With the replacement of Vorster by Botha, Botha appointed Dr Niel Barnard as head of intelligence, a person who came from academia and was not part of the intelligence services. Barnard brought into the intelligence services an evidence-based mode of operation, placing value not so much on eliminating “the enemy” as on accurate information. In this model of the intelligence service, operational activities such as attacks on the ANC in neighbouring states were not part of its assigned tasks.

It was not that Barnard disapproved of such attacks, but he did not see these as the core business of the intelligence services, which was to provide the state with adequate information on the threats that it faced.

Barnard also concluded that the threat to the state did not come from Moscow or necessarily from the ANC itself, but primarily from the poor living conditions of black South Africans, the oppressed people of South Africa, and he believed that these had to be addressed before there could be peace in the country.

This was part of the inauguration of an approach whereby the state would try — in a limited way — to win the “hearts and minds” of the people of South Africa by engaging in certain reforms. The object was not to concede demands of the ANC and its allies, but to create an opening for black political expression that was nevertheless possible to contain.

In 1982, Botha launched a “new deal” through a series of bills designed to create a “tricameral parliament”, providing for separate parliaments for coloureds and Indians. The three houses together would make up the national legislature, with the white parliament being supreme, continuing to control most of the resources.

Africans were excluded and the existing Bantustans were to be “upgraded” to “independent states”, and the years between 1976 and the 1980s saw “independence” granted to four such Bantustans. Africans were supposed to realise their political aspirations there and enjoyed no citizenship or political rights in the South African state. Their voting rights were supposed to be exercised in “independent” Bantustans.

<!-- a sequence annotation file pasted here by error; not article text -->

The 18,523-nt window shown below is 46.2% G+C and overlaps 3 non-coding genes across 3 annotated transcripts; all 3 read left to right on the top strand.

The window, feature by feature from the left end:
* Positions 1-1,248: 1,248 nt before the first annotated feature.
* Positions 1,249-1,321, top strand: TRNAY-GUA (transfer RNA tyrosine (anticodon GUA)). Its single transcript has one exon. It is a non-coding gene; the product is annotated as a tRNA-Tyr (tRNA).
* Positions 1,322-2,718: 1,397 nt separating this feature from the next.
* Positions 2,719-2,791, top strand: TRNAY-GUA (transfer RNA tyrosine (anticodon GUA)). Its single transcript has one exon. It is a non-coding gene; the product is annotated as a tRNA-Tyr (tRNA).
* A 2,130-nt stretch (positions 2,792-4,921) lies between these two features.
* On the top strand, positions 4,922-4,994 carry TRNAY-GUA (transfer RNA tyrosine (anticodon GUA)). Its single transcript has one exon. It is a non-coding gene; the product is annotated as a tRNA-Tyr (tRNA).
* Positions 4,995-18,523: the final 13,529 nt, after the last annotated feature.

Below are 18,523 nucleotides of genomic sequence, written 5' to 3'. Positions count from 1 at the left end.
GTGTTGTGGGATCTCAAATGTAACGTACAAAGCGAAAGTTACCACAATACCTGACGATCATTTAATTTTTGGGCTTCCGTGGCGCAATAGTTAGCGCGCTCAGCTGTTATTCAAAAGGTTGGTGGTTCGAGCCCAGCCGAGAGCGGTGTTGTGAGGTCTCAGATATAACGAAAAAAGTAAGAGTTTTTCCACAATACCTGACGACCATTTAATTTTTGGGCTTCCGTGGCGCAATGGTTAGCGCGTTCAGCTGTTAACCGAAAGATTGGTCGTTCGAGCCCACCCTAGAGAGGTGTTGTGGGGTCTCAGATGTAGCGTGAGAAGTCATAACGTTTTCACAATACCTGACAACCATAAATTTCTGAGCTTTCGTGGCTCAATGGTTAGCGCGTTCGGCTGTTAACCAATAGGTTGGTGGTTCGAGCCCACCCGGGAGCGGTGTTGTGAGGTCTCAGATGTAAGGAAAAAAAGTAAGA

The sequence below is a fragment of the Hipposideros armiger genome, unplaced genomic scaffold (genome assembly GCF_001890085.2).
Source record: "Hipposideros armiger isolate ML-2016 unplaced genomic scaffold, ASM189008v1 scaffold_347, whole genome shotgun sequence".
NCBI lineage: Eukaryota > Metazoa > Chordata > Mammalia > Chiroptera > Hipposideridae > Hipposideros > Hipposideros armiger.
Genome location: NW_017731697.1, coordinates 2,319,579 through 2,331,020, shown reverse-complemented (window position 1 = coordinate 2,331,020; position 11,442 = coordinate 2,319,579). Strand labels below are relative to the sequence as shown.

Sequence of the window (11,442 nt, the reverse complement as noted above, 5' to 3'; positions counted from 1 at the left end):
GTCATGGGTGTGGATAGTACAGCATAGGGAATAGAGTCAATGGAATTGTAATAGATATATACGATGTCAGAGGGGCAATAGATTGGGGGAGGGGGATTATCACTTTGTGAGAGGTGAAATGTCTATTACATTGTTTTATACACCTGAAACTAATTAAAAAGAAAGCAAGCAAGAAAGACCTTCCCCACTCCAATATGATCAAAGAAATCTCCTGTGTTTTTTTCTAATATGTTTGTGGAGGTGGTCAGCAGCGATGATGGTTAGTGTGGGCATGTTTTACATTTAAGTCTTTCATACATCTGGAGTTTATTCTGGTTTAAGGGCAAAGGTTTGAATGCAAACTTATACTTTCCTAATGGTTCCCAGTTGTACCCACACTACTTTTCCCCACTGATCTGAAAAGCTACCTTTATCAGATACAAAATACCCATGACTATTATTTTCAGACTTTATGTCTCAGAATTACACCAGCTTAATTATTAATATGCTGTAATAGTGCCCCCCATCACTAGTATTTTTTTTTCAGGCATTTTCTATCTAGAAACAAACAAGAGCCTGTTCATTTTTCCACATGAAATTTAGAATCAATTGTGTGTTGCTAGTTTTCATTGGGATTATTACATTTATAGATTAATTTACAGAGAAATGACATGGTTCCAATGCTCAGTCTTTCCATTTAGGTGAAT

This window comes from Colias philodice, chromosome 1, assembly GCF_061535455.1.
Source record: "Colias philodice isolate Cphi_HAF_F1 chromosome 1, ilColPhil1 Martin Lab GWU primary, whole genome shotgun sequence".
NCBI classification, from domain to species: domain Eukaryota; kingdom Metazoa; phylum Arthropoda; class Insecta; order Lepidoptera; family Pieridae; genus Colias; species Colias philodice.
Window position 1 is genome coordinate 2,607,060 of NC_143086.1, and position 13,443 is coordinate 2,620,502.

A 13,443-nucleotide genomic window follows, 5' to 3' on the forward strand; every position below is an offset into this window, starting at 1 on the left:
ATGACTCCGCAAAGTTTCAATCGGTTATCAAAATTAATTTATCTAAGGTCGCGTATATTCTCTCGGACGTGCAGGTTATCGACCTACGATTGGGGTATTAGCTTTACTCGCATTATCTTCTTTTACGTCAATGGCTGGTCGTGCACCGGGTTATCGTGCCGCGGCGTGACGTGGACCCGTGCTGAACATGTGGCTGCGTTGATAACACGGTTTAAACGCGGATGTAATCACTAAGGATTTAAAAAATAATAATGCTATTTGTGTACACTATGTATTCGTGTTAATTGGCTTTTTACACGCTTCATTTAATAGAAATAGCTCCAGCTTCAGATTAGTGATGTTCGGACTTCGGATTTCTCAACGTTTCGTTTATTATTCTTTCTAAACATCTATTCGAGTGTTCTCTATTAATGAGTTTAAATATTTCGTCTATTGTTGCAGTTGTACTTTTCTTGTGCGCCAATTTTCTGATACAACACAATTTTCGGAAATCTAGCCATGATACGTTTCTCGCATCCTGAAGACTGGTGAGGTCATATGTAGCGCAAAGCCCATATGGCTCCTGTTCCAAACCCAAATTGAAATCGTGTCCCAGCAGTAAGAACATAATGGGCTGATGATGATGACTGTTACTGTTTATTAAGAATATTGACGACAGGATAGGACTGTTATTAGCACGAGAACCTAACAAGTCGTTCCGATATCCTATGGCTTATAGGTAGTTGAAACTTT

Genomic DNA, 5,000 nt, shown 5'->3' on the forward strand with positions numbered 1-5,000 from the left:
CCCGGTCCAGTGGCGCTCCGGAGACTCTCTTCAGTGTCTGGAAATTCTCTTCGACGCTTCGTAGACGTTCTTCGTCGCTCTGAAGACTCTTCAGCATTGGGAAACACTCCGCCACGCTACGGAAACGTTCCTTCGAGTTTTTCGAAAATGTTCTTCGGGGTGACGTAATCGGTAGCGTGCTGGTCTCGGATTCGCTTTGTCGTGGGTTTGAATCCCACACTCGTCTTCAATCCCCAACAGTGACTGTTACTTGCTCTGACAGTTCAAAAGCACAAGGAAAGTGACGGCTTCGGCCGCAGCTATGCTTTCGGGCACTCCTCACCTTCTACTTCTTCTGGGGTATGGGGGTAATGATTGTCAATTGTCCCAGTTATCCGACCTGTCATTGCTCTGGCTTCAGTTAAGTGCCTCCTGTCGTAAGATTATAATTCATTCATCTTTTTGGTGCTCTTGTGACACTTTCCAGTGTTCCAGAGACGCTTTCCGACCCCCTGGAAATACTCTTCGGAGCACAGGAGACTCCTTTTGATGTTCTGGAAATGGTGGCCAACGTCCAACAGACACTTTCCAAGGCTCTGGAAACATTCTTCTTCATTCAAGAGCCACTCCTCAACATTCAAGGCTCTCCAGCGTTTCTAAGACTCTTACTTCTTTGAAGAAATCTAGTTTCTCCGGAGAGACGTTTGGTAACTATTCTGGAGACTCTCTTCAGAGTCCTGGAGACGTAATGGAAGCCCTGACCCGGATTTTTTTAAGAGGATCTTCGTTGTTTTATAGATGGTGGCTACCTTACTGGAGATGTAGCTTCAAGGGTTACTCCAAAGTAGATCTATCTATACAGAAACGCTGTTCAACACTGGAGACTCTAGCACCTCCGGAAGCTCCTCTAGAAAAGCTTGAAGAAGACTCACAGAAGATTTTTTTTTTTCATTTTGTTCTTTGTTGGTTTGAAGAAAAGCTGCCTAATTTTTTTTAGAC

Although most Africans continued, despite harassment, to live in “white” South African cities, they would only be allowed to vote for local councillors that fell under the national white state administration which continued to control the power and resources available to township authorities.

Whites approved this change in a referendum but popular organisations launched very successful boycotts of the tricameral legislatures as well as local government authorities intended for Africans.

Reforms failed but opened up space for popular organisation

The reforms were hopelessly insufficient to dampen resistance. Nevertheless, from the side of the state, it entailed a loosening of the level of repression against the oppressed people first seen in the earlier Wiehahn Commission and labour reforms which allowed greater latitude for black people, especially Africans, to organise trade unions which became an important part of the opposition to the apartheid regime.

The failed attempt at legitimacy created space for mobilisation and organisation against the regime. In the case of Africans, coloureds and Indians at a political level, the failed tricameral and local government elections became an important basis for mobilising and organising a united front against puppet authorities set up by the government.

And in this case, the space was used for the revival of local organisations, later known as civics and several other sectoral organisations at the local level.

Popular public struggle and openings on side of the regime

Within the country, the 1976 Rebellion emboldened people who were willing to act against apartheid to recover ground in the public terrain that had been lost after the 1960 state of emergency and bannings. This saw the formation of a range of organisations that catered to the basic needs of the oppressed people: housing organisations, community organisations and a range of cultural and other organisations, many or most formed on a non-racial or multi-racial basis.